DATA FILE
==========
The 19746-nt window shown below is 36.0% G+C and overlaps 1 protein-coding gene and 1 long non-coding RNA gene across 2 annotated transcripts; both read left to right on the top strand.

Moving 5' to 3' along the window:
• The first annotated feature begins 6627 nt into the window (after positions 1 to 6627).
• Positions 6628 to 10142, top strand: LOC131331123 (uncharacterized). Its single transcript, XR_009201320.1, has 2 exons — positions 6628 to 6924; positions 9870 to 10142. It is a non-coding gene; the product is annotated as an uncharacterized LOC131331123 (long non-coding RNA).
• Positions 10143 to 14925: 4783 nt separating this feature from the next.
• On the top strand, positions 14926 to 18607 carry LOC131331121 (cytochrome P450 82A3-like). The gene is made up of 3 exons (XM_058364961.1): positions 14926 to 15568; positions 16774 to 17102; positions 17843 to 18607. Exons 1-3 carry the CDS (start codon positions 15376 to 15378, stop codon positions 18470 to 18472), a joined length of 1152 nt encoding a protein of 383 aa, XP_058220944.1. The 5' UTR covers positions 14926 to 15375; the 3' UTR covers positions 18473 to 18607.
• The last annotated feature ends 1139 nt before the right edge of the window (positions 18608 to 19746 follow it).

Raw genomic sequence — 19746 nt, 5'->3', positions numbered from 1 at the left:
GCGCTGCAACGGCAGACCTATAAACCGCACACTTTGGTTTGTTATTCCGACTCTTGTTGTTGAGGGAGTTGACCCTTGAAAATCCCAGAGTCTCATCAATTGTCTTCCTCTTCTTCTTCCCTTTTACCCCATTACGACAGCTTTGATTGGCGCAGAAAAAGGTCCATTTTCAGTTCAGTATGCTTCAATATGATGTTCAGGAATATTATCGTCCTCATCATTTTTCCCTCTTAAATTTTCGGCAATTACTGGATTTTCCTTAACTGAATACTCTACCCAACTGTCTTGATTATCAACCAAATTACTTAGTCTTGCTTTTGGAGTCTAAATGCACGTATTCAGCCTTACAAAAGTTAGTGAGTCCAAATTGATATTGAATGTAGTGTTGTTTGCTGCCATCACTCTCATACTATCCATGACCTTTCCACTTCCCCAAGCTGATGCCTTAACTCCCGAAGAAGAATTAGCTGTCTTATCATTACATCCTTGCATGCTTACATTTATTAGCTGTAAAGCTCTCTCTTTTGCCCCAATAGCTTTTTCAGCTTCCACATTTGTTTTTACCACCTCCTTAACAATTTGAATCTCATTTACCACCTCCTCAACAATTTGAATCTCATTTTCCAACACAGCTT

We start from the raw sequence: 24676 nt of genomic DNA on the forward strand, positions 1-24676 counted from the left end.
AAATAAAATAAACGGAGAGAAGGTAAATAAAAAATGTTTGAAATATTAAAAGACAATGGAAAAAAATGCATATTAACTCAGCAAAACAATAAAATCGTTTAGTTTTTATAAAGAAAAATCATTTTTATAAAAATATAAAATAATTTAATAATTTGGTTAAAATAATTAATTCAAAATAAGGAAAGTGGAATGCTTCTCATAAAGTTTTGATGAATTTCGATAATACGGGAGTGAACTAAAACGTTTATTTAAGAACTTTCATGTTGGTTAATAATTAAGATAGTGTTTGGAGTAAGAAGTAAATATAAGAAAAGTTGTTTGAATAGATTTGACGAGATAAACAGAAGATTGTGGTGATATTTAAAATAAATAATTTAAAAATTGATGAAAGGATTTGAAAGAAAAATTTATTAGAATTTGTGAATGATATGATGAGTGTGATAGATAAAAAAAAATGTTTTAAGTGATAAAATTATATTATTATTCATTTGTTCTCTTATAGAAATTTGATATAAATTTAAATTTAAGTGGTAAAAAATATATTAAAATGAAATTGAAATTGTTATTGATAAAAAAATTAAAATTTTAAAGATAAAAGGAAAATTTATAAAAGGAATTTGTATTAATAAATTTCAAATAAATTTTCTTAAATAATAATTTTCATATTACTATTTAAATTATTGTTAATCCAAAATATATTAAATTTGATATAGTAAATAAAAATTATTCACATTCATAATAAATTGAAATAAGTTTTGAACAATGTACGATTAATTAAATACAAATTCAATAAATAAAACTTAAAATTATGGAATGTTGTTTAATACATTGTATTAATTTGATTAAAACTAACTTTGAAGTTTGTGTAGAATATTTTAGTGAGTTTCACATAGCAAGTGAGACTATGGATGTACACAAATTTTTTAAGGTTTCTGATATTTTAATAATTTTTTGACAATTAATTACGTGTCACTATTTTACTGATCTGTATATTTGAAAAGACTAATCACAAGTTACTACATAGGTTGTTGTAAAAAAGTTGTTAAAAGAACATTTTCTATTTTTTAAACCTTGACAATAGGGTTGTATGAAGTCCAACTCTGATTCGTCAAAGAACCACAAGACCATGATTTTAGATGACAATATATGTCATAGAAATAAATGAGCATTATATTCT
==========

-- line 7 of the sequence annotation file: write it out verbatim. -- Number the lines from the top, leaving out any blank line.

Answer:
• The last annotated feature ends 1139 nt before the right edge of the window (positions 18608 to 19746 follow it).